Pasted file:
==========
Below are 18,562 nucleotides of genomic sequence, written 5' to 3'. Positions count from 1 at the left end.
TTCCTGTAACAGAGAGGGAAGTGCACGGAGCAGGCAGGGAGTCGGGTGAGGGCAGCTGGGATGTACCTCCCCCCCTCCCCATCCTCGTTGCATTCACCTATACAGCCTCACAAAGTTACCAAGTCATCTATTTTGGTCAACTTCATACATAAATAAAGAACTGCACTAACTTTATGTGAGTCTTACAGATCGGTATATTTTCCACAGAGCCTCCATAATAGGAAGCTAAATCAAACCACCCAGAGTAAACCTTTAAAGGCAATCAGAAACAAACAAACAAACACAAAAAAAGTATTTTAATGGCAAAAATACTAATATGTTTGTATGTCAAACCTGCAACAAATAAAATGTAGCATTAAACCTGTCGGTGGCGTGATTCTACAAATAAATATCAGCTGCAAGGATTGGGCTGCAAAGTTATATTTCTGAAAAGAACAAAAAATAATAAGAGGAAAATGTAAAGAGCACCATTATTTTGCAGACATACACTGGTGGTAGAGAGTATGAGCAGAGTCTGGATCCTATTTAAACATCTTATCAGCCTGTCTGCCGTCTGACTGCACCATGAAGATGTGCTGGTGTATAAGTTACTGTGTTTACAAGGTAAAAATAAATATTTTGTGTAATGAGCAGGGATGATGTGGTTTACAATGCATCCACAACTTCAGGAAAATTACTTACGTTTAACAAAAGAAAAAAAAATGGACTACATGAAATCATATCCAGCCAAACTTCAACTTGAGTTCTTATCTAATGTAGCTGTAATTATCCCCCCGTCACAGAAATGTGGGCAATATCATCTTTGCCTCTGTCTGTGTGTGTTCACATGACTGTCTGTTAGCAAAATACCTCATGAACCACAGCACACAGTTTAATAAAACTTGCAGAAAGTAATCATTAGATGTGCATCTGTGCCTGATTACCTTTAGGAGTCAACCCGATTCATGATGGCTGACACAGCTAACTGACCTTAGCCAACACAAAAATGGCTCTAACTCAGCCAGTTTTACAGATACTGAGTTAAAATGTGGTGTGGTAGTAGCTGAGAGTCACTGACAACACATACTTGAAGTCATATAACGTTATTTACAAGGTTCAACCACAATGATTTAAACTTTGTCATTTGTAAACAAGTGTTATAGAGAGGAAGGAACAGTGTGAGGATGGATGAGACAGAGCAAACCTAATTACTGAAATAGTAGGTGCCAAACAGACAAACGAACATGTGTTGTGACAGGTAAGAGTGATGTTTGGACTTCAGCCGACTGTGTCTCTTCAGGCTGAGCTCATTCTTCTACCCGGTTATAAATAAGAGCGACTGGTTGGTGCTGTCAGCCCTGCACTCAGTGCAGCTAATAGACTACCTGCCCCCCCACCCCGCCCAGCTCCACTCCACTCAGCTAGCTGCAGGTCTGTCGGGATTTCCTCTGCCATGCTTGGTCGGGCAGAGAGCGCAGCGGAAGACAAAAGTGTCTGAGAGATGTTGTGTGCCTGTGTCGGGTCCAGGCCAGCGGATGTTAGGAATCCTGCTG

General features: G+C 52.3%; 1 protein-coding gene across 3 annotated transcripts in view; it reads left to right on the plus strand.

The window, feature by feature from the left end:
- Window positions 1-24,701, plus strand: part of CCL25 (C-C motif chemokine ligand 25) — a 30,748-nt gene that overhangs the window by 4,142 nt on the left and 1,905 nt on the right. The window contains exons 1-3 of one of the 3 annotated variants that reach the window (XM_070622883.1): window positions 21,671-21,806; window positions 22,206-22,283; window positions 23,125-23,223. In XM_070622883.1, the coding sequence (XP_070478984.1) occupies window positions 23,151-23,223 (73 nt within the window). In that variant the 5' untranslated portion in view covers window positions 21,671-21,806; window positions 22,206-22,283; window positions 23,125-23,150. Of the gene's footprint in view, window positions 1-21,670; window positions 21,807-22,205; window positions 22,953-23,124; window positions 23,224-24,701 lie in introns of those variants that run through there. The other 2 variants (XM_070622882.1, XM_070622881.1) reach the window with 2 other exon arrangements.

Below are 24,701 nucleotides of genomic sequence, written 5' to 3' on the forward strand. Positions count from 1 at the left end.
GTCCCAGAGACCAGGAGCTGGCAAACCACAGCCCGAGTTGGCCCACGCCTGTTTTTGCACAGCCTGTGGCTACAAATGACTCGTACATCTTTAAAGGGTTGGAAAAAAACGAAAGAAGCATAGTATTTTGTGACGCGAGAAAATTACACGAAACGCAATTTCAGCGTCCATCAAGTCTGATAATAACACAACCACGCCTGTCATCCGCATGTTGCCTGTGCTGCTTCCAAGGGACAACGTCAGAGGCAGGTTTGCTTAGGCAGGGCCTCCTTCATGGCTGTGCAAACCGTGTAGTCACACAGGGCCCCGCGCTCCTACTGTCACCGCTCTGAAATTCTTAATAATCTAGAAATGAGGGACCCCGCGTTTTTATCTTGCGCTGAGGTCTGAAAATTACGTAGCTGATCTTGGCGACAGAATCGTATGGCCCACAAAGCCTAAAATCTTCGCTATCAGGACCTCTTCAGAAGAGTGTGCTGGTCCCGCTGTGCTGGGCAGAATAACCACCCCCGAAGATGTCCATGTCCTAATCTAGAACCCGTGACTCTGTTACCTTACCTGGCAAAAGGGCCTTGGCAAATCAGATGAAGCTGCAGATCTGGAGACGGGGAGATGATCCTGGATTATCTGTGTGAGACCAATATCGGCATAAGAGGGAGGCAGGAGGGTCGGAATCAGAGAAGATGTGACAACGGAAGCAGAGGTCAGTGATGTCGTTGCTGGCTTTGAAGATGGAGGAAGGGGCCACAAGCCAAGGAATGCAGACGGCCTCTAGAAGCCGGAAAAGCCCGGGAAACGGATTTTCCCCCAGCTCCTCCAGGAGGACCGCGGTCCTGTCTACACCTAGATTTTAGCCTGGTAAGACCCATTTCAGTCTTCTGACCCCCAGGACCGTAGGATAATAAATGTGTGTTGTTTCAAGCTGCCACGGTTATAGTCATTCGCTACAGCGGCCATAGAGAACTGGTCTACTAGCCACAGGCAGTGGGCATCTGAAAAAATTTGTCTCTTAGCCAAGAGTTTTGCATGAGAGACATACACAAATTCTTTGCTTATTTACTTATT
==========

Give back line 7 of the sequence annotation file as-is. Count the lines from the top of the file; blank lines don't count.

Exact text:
GTCCCAGAGACCAGGAGCTGGCAAACCACAGCCCGAGTTGGCCCACGCCTGTTTTTGCACAGCCTGTGGCTACAAATGACTCGTACATCTTTAAAGGGTTGGAAAAAAACGAAAGAAGCATAGTATTTTGTGACGCGAGAAAATTACACGAAACGCAATTTCAGCGTCCATCAAGTCTGATAATAACACAACCACGCCTGTCATCCGCATGTTGCCTGTGCTGCTTCCAAGGGACAACGTCAGAGGCAGGTTTGCTTAGGCAGGGCCTCCTTCATGGCTGTGCAAACCGTGTAGTCACACAGGGCCCCGCGCTCCTACTGTCACCGCTCTGAAATTCTTAATAATCTAGAAATGAGGGACCCCGCGTTTTTATCTTGCGCTGAGGTCTGAAAATTACGTAGCTGATCTTGGCGACAGAATCGTATGGCCCACAAAGCCTAAAATCTTCGCTATCAGGACCTCTTCAGAAGAGTGTGCTGGTCCCGCTGTGCTGGGCAGAATAACCACCCCCGAAGATGTCCATGTCCTAATCTAGAACCCGTGACTCTGTTACCTTACCTGGCAAAAGGGCCTTGGCAAATCAGATGAAGCTGCAGATCTGGAGACGGGGAGATGATCCTGGATTATCTGTGTGAGACCAATATCGGCATAAGAGGGAGGCAGGAGGGTCGGAATCAGAGAAGATGTGACAACGGAAGCAGAGGTCAGTGATGTCGTTGCTGGCTTTGAAGATGGAGGAAGGGGCCACAAGCCAAGGAATGCAGACGGCCTCTAGAAGCCGGAAAAGCCCGGGAAACGGATTTTCCCCCAGCTCCTCCAGGAGGACCGCGGTCCTGTCTACACCTAGATTTTAGCCTGGTAAGACCCATTTCAGTCTTCTGACCCCCAGGACCGTAGGATAATAAATGTGTGTTGTTTCAAGCTGCCACGGTTATAGTCATTCGCTACAGCGGCCATAGAGAACTGGTCTACTAGCCACAGGCAGTGGGCATCTGAAAAAATTTGTCTCTTAGCCAAGAGTTTTGCATGAGAGACATACACAAATTCTTTGCTTATTTACTTATT